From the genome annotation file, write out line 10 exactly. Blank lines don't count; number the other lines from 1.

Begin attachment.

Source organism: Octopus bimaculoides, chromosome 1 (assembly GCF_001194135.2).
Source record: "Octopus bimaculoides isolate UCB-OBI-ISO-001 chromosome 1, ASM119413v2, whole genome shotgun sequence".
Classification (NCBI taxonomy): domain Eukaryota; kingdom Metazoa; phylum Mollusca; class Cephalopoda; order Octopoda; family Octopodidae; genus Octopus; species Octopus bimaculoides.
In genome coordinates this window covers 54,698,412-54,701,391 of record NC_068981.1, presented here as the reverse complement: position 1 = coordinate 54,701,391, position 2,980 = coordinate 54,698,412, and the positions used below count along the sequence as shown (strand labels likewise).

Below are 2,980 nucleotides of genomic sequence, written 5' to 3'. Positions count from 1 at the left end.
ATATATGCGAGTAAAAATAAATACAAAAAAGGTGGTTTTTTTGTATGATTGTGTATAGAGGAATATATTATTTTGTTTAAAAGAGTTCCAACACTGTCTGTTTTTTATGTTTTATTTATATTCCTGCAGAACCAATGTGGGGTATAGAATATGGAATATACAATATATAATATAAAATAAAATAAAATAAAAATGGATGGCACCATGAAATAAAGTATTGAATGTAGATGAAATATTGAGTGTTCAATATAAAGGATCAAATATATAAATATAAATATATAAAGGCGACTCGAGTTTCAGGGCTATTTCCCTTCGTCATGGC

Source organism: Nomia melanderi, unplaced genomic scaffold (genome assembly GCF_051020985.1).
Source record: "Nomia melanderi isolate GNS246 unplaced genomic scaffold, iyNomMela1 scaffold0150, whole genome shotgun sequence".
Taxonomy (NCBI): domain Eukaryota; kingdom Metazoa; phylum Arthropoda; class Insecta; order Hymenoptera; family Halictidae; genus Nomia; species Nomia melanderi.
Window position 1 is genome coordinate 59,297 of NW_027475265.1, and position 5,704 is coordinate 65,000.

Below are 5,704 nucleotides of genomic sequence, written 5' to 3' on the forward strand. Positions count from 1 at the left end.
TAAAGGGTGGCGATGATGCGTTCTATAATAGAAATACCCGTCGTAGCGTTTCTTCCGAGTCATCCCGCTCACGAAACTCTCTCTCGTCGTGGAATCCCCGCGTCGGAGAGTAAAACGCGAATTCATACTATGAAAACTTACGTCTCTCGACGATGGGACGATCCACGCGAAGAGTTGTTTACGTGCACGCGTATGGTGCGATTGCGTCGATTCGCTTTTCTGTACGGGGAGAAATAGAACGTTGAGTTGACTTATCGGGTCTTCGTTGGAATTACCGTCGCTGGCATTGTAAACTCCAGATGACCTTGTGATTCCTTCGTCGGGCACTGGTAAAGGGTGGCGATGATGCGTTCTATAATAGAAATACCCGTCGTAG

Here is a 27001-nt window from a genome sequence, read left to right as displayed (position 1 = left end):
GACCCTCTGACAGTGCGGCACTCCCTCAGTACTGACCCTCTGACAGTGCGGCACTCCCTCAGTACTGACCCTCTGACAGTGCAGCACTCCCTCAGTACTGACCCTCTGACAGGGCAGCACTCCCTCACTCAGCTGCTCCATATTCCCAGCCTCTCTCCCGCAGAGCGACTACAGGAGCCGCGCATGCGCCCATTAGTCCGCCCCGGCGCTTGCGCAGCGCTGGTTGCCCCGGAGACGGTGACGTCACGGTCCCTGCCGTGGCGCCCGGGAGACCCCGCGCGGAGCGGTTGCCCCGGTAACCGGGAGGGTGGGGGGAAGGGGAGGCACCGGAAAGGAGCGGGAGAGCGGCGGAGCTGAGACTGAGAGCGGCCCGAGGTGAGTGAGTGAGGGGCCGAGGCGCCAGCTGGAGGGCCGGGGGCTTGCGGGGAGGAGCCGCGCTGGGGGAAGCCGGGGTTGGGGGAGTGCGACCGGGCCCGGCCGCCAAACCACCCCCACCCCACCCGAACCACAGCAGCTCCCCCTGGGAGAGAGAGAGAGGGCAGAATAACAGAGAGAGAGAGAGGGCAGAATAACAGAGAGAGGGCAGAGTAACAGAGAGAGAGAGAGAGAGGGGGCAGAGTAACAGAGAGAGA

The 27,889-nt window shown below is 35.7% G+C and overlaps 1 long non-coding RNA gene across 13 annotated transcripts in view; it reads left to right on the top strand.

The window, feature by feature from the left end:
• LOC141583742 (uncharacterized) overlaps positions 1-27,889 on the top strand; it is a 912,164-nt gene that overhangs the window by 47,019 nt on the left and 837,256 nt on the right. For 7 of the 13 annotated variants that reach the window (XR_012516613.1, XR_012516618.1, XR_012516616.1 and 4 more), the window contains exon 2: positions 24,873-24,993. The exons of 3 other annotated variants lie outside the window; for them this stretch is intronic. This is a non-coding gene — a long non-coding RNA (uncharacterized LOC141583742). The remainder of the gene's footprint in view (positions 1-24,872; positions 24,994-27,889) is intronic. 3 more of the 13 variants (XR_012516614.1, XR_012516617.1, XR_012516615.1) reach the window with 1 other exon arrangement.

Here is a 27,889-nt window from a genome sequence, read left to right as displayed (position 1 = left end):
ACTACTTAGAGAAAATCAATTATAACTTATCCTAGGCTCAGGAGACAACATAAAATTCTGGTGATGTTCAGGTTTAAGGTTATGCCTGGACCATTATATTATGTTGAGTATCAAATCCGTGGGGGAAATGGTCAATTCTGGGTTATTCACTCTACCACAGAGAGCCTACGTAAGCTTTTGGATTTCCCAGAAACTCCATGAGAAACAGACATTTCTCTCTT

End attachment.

Window position 1 is genome coordinate 59,297 of NW_027475265.1, and position 5,704 is coordinate 65,000.